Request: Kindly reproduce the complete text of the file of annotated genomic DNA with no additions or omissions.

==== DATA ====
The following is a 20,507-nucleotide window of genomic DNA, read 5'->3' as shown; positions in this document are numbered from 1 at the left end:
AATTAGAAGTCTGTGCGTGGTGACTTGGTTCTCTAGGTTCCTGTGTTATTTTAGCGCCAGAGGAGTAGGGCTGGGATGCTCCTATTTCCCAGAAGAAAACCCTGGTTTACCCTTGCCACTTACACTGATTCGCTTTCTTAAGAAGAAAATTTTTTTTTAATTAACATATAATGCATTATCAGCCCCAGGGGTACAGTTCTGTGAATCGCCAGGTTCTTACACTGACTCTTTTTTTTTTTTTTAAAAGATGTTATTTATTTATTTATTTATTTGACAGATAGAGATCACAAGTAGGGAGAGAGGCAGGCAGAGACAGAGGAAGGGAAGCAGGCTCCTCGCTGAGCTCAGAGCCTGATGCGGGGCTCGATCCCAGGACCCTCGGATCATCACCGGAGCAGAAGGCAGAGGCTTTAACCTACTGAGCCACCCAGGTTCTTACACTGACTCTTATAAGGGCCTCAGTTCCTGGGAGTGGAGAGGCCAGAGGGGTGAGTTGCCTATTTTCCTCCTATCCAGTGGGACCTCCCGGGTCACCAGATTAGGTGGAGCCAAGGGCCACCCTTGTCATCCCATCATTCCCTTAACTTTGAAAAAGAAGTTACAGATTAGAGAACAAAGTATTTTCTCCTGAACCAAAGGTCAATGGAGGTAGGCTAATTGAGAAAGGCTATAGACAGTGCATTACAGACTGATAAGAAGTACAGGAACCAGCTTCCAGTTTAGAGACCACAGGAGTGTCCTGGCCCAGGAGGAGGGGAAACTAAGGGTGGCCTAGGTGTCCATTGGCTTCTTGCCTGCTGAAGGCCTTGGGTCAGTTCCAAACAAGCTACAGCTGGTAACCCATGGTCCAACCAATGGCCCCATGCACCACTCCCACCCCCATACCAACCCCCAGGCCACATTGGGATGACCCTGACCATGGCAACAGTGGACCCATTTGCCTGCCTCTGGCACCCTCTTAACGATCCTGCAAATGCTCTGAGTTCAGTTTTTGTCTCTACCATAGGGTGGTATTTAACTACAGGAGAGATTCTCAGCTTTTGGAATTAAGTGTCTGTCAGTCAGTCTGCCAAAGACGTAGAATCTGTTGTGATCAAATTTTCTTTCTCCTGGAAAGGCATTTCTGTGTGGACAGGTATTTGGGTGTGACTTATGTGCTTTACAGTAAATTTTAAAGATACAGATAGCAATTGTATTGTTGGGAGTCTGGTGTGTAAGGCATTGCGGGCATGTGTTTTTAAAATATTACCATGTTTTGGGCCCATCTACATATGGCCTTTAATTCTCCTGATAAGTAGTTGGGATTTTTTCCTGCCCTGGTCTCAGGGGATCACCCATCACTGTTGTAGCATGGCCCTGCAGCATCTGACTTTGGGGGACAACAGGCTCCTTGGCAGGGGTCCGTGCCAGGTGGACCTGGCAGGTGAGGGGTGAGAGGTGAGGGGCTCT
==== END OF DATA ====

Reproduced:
The following is a 20,507-nucleotide window of genomic DNA, read 5'->3' as shown; positions in this document are numbered from 1 at the left end:
AATTAGAAGTCTGTGCGTGGTGACTTGGTTCTCTAGGTTCCTGTGTTATTTTAGCGCCAGAGGAGTAGGGCTGGGATGCTCCTATTTCCCAGAAGAAAACCCTGGTTTACCCTTGCCACTTACACTGATTCGCTTTCTTAAGAAGAAAATTTTTTTTTAATTAACATATAATGCATTATCAGCCCCAGGGGTACAGTTCTGTGAATCGCCAGGTTCTTACACTGACTCTTTTTTTTTTTTTTAAAAGATGTTATTTATTTATTTATTTATTTGACAGATAGAGATCACAAGTAGGGAGAGAGGCAGGCAGAGACAGAGGAAGGGAAGCAGGCTCCTCGCTGAGCTCAGAGCCTGATGCGGGGCTCGATCCCAGGACCCTCGGATCATCACCGGAGCAGAAGGCAGAGGCTTTAACCTACTGAGCCACCCAGGTTCTTACACTGACTCTTATAAGGGCCTCAGTTCCTGGGAGTGGAGAGGCCAGAGGGGTGAGTTGCCTATTTTCCTCCTATCCAGTGGGACCTCCCGGGTCACCAGATTAGGTGGAGCCAAGGGCCACCCTTGTCATCCCATCATTCCCTTAACTTTGAAAAAGAAGTTACAGATTAGAGAACAAAGTATTTTCTCCTGAACCAAAGGTCAATGGAGGTAGGCTAATTGAGAAAGGCTATAGACAGTGCATTACAGACTGATAAGAAGTACAGGAACCAGCTTCCAGTTTAGAGACCACAGGAGTGTCCTGGCCCAGGAGGAGGGGAAACTAAGGGTGGCCTAGGTGTCCATTGGCTTCTTGCCTGCTGAAGGCCTTGGGTCAGTTCCAAACAAGCTACAGCTGGTAACCCATGGTCCAACCAATGGCCCCATGCACCACTCCCACCCCCATACCAACCCCCAGGCCACATTGGGATGACCCTGACCATGGCAACAGTGGACCCATTTGCCTGCCTCTGGCACCCTCTTAACGATCCTGCAAATGCTCTGAGTTCAGTTTTTGTCTCTACCATAGGGTGGTATTTAACTACAGGAGAGATTCTCAGCTTTTGGAATTAAGTGTCTGTCAGTCAGTCTGCCAAAGACGTAGAATCTGTTGTGATCAAATTTTCTTTCTCCTGGAAAGGCATTTCTGTGTGGACAGGTATTTGGGTGTGACTTATGTGCTTTACAGTAAATTTTAAAGATACAGATAGCAATTGTATTGTTGGGAGTCTGGTGTGTAAGGCATTGCGGGCATGTGTTTTTAAAATATTACCATGTTTTGGGCCCATCTACATATGGCCTTTAATTCTCCTGATAAGTAGTTGGGATTTTTTCCTGCCCTGGTCTCAGGGGATCACCCATCACTGTTGTAGCATGGCCCTGCAGCATCTGACTTTGGGGGACAACAGGCTCCTTGGCAGGGGTCCGTGCCAGGTGGACCTGGCAGGTGAGGGGTGAGAGGTGAGGGGCTCT